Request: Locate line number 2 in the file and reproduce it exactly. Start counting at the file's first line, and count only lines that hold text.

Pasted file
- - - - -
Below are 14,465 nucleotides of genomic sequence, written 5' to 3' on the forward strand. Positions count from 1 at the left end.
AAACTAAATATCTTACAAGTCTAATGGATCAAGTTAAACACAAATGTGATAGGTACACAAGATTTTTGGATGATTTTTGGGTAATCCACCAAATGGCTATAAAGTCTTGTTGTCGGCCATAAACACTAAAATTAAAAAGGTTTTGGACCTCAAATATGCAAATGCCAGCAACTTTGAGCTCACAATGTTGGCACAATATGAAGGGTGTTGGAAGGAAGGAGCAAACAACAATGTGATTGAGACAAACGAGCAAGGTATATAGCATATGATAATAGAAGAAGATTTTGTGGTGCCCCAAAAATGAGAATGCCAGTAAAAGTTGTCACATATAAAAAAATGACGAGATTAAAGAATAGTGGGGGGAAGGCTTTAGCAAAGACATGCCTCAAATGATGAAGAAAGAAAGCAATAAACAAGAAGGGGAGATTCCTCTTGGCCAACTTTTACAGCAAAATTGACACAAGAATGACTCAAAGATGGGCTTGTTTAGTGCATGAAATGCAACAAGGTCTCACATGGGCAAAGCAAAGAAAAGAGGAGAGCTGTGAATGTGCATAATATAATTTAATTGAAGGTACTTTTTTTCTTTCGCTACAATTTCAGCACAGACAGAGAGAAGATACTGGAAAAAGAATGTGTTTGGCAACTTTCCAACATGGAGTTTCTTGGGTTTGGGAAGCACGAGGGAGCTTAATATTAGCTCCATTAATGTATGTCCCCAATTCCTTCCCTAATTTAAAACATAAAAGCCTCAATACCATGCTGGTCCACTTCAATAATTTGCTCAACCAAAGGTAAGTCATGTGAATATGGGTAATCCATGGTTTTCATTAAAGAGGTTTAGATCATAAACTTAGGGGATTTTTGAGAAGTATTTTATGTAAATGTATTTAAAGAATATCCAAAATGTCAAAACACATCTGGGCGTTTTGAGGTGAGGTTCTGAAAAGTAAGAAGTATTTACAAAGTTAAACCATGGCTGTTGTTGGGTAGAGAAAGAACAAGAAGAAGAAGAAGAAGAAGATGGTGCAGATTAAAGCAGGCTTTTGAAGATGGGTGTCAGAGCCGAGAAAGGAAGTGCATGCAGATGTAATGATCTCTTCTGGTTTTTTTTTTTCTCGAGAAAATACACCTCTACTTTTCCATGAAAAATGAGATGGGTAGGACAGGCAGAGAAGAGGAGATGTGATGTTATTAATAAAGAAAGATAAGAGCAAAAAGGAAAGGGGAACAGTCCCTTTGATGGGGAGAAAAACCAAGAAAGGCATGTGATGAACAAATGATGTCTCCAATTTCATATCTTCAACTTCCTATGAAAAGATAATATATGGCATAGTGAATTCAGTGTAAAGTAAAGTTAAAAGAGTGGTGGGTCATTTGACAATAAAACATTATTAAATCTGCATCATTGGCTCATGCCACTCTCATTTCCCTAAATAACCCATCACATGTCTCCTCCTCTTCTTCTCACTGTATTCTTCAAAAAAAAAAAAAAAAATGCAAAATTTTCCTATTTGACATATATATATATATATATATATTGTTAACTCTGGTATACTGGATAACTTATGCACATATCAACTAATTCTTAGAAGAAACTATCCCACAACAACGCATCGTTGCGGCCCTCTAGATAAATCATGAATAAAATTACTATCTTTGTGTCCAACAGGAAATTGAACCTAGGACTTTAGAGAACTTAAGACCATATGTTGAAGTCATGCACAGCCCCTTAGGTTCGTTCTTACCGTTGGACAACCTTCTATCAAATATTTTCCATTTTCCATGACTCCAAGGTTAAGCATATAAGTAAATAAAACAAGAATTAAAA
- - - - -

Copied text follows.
AAACTAAATATCTTACAAGTCTAATGGATCAAGTTAAACACAAATGTGATAGGTACACAAGATTTTTGGATGATTTTTGGGTAATCCACCAAATGGCTATAAAGTCTTGTTGTCGGCCATAAACACTAAAATTAAAAAGGTTTTGGACCTCAAATATGCAAATGCCAGCAACTTTGAGCTCACAATGTTGGCACAATATGAAGGGTGTTGGAAGGAAGGAGCAAACAACAATGTGATTGAGACAAACGAGCAAGGTATATAGCATATGATAATAGAAGAAGATTTTGTGGTGCCCCAAAAATGAGAATGCCAGTAAAAGTTGTCACATATAAAAAAATGACGAGATTAAAGAATAGTGGGGGGAAGGCTTTAGCAAAGACATGCCTCAAATGATGAAGAAAGAAAGCAATAAACAAGAAGGGGAGATTCCTCTTGGCCAACTTTTACAGCAAAATTGACACAAGAATGACTCAAAGATGGGCTTGTTTAGTGCATGAAATGCAACAAGGTCTCACATGGGCAAAGCAAAGAAAAGAGGAGAGCTGTGAATGTGCATAATATAATTTAATTGAAGGTACTTTTTTTCTTTCGCTACAATTTCAGCACAGACAGAGAGAAGATACTGGAAAAAGAATGTGTTTGGCAACTTTCCAACATGGAGTTTCTTGGGTTTGGGAAGCACGAGGGAGCTTAATATTAGCTCCATTAATGTATGTCCCCAATTCCTTCCCTAATTTAAAACATAAAAGCCTCAATACCATGCTGGTCCACTTCAATAATTTGCTCAACCAAAGGTAAGTCATGTGAATATGGGTAATCCATGGTTTTCATTAAAGAGGTTTAGATCATAAACTTAGGGGATTTTTGAGAAGTATTTTATGTAAATGTATTTAAAGAATATCCAAAATGTCAAAACACATCTGGGCGTTTTGAGGTGAGGTTCTGAAAAGTAAGAAGTATTTACAAAGTTAAACCATGGCTGTTGTTGGGTAGAGAAAGAACAAGAAGAAGAAGAAGAAGAAGATGGTGCAGATTAAAGCAGGCTTTTGAAGATGGGTGTCAGAGCCGAGAAAGGAAGTGCATGCAGATGTAATGATCTCTTCTGGTTTTTTTTTTTCTCGAGAAAATACACCTCTACTTTTCCATGAAAAATGAGATGGGTAGGACAGGCAGAGAAGAGGAGATGTGATGTTATTAATAAAGAAAGATAAGAGCAAAAAGGAAAGGGGAACAGTCCCTTTGATGGGGAGAAAAACCAAGAAAGGCATGTGATGAACAAATGATGTCTCCAATTTCATATCTTCAACTTCCTATGAAAAGATAATATATGGCATAGTGAATTCAGTGTAAAGTAAAGTTAAAAGAGTGGTGGGTCATTTGACAATAAAACATTATTAAATCTGCATCATTGGCTCATGCCACTCTCATTTCCCTAAATAACCCATCACATGTCTCCTCCTCTTCTTCTCACTGTATTCTTCAAAAAAAAAAAAAAAAATGCAAAATTTTCCTATTTGACATATATATATATATATATATATTGTTAACTCTGGTATACTGGATAACTTATGCACATATCAACTAATTCTTAGAAGAAACTATCCCACAACAACGCATCGTTGCGGCCCTCTAGATAAATCATGAATAAAATTACTATCTTTGTGTCCAACAGGAAATTGAACCTAGGACTTTAGAGAACTTAAGACCATATGTTGAAGTCATGCACAGCCCCTTAGGTTCGTTCTTACCGTTGGACAACCTTCTATCAAATATTTTCCATTTTCCATGACTCCAAGGTTAAGCATATAAGTAAATAAAACAAGAATTAAAA